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There are a number of specific types of saying:
- Adage – An aphorism that has gained credibility by virtue of long use.
- Aphorism – A concise definition, notably memorable.
- Apophthegm – "…an edgy, more cynical aphorism; such as, 'Men are generally more careful of the breed of their horses and dogs than of their children.'"
- Bromide – A phrase or platitude that, having been employed excessively, suggests insincerity or a lack of originality in the speaker employing it.
- Cliché – An overly commonplace, hackneyed or trite saying.
- Epigram – A poetic form of comment on a particular idea, occurrence, or person.
- Epithet – A descriptive word or phrase that has become a popular formulation.
- Gnome (Greek: gnome, from gignoskein, to know). A type of saying, especially an aphorism or a maxim, that is designed to provide instruction in a compact form.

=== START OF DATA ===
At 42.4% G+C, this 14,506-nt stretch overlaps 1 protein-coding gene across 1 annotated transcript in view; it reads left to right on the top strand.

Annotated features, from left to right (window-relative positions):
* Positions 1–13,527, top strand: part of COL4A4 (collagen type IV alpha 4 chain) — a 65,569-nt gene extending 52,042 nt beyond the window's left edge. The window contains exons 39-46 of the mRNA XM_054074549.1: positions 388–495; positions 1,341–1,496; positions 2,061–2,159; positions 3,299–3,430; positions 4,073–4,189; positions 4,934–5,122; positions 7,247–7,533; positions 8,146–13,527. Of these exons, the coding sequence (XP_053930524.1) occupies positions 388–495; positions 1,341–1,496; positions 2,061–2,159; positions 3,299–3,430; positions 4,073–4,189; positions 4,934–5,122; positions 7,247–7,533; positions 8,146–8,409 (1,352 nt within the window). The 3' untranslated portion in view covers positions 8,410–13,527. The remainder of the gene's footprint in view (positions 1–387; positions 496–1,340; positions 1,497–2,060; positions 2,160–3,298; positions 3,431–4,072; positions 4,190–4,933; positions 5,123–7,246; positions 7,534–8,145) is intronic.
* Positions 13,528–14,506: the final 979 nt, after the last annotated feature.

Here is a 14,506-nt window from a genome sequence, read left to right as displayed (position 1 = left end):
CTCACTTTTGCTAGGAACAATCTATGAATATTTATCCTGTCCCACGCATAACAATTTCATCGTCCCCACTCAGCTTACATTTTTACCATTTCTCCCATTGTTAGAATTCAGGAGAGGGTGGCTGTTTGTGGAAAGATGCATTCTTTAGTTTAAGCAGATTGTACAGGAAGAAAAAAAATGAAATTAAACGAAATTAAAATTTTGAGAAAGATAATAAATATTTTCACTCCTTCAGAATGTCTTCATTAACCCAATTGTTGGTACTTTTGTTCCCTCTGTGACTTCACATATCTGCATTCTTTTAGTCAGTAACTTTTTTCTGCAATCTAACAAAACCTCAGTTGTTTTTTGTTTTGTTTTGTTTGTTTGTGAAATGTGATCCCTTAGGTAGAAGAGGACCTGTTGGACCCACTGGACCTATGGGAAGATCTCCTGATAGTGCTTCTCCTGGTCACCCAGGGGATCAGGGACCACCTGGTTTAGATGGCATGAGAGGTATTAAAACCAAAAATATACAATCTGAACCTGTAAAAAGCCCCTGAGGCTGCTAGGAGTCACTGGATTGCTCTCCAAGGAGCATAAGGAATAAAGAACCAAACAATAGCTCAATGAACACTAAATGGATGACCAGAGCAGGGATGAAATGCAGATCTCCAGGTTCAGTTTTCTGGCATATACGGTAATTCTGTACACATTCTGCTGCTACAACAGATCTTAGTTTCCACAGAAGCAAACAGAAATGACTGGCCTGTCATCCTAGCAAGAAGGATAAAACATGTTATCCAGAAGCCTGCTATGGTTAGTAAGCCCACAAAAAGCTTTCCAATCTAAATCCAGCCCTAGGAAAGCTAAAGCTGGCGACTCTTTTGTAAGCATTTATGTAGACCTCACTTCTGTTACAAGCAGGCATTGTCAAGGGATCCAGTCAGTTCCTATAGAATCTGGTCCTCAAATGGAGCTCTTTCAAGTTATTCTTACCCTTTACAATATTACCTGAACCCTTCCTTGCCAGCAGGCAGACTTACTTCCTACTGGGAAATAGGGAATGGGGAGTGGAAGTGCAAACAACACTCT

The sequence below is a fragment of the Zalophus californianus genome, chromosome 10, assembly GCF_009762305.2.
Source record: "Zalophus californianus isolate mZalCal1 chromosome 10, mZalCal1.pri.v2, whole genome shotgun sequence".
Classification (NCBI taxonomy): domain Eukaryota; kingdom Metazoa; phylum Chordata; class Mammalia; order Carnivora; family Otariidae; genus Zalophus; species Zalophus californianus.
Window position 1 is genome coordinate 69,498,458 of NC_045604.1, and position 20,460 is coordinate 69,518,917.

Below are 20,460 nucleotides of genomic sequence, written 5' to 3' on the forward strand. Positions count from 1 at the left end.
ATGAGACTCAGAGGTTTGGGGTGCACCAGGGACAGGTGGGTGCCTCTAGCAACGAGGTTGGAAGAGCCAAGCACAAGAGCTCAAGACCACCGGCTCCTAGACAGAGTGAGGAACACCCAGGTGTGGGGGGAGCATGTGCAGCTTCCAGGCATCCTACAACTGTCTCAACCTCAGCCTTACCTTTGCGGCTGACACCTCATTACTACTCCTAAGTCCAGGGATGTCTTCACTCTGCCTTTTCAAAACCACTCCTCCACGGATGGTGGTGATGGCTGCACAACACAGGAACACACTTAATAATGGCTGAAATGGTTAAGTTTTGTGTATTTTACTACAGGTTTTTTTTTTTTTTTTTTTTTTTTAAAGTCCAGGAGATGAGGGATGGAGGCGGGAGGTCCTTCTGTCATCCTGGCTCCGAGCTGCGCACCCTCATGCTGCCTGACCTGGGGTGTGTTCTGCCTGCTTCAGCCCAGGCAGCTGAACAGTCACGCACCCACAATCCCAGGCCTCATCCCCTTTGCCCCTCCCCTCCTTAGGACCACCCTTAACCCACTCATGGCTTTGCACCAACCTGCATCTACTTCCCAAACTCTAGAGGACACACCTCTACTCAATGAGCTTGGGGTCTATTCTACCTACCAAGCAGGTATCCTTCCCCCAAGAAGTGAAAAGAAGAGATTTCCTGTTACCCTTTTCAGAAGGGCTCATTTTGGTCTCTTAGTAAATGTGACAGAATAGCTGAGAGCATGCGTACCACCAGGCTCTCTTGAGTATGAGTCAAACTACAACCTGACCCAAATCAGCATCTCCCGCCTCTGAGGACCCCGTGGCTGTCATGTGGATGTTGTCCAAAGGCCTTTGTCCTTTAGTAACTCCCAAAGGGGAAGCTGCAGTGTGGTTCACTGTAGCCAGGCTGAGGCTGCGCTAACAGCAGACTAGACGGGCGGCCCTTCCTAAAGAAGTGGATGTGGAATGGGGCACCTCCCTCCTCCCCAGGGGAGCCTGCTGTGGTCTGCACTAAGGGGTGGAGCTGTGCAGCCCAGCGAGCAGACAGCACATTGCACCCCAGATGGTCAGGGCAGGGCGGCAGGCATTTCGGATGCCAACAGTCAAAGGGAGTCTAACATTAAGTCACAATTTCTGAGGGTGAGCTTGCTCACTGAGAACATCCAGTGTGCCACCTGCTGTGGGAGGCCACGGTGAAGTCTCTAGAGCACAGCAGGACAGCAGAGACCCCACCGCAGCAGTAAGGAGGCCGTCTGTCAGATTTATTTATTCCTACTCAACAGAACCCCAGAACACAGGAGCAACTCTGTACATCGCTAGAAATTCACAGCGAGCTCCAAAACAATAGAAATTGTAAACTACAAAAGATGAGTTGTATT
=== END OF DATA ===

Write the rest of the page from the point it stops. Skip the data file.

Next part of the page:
- Idiom – "…an expression whose meaning can’t be derived simply by hearing it, such as 'Kick the bucket.'"
- Mantra – A religious or mystical syllable or poetic phrase.
- Maxim – A principle or rule. A maxim is a wise saying, especially one intended to advise or recommend a course of conduct. In comparison to its approximate synonyms: saying, adage, saw, motto, epigram, proverb, aphorism, the term maxim stresses the succinct formulation of an ultimate truth, a fundamental principle, or a rule of conduct. The word derives from the Latin word maximus, "greatest", via an expression maxima propositio, "greatest premise".
- Motto – A concise expression of motivation used by a group or individual
- Platitude – A flat, insipid, trite, or weak remark.
- Proverb – An expression of practical truth or wisdom.
- Quip – A witty or funny observation.
- Saw – A saying that is commonplace, longstanding and occasionally trite.
- Witticism – A smart saying, notable for its form or style rather than its content.
- Randall, Bernice (1991). When is a Pig a Hog?: A Guide to Confoundingly Related English Words. New York: Galahad Books.
- Rovin, Jeff (1994). What’s the Difference? A Compendium of Commonly Confused and Misused Words. New York: Ballantine Books.